Identification of proteins from mouse kidney peroxisomes
Peroxisomes were isolated from male mice kidneys and subjected to a combination of BN-PAGE and SDS/PAGE followed by silver staining. A representative two-dimensional gel is shown in Figure 1. The two-dimensional gel shows several proteins migrating as larger complexes of proteins in the first, native, dimension as compared with their migration rate in the second, denaturing, dimension. This suggests that these proteins are part of a protein complex in their native state. To identify the individual proteins, spots were excised from the gel and prepared for MALDI–TOF MS as described in the Experimental section. This resulted in the identification of 13 distinct proteins as summarized in Table 1.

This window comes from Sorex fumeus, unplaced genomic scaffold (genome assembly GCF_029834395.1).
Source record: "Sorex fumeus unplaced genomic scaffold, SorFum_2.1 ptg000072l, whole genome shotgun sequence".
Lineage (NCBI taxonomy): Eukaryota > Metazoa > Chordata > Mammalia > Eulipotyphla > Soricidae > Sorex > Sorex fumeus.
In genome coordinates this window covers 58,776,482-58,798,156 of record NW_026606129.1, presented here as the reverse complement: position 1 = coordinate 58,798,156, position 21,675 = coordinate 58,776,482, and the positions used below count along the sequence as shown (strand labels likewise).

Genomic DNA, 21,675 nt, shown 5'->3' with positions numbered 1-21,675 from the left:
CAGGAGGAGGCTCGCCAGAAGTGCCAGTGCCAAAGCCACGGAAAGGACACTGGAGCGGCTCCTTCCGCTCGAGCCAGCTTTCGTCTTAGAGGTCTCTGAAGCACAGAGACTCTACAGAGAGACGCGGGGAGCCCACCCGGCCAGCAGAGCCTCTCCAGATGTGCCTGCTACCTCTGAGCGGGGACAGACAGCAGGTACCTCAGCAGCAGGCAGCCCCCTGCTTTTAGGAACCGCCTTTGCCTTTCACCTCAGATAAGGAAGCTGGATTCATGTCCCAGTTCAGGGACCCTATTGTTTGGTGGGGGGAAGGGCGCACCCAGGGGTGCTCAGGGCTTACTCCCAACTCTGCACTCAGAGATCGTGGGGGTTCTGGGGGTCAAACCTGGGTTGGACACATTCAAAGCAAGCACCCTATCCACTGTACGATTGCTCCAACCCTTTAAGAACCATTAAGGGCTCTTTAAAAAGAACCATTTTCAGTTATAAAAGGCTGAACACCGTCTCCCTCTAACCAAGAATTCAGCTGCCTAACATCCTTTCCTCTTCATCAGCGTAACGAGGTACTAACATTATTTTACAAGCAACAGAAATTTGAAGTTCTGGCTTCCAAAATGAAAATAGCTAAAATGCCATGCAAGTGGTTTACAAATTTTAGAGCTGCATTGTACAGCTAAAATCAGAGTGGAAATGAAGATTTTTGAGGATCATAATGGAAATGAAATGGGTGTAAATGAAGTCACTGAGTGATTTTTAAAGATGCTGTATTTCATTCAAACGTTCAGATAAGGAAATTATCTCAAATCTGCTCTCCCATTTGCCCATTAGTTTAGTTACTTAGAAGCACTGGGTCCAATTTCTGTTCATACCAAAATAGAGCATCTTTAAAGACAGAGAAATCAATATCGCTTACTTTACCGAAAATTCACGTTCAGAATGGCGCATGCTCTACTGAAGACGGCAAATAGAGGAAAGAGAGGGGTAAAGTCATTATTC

Most of the proteins identified have already been reported as peroxisomal. This includes acyl-CoA oxidase I (Figure 1, spots numbered 2). The calculated molecular mass of the full-length protein, based on the amino acid sequence obtained from the GenBank® database (accession number Q9R0H0, mouse peroxisomal palmitoyl-CoA oxidase), is 74.6 kDa. However, the protein was observed mainly as two fragments with apparent molecular masses of approx. 50 and 20 kDa. Using peptide mass finger-printing analysis, it could be deduced that the 50 kDa protein is the N-terminal part, while the 20 kDa protein contains the C-terminal part of acyl-CoA oxidase I. Integration of the known molecular masses and the relative position of the identified proteins on the two-dimensional gel leads us to the conclusion that acyl-CoA oxidase I forms a homodimer and mainly consists of two cleaved polypeptides. These results are in line with the work of Miyazawa et al.  on acyl-CoA oxidase from rat liver. Several of the other proteins were also observed as oligomers in the two-dimensional gel. This includes catalase (Figure 1, spot number 1), L-hydroxyacid oxidase 2 (Figure 1, spot number 3) and α-methylacyl-CoA racemase (Figure 1, spot number 4).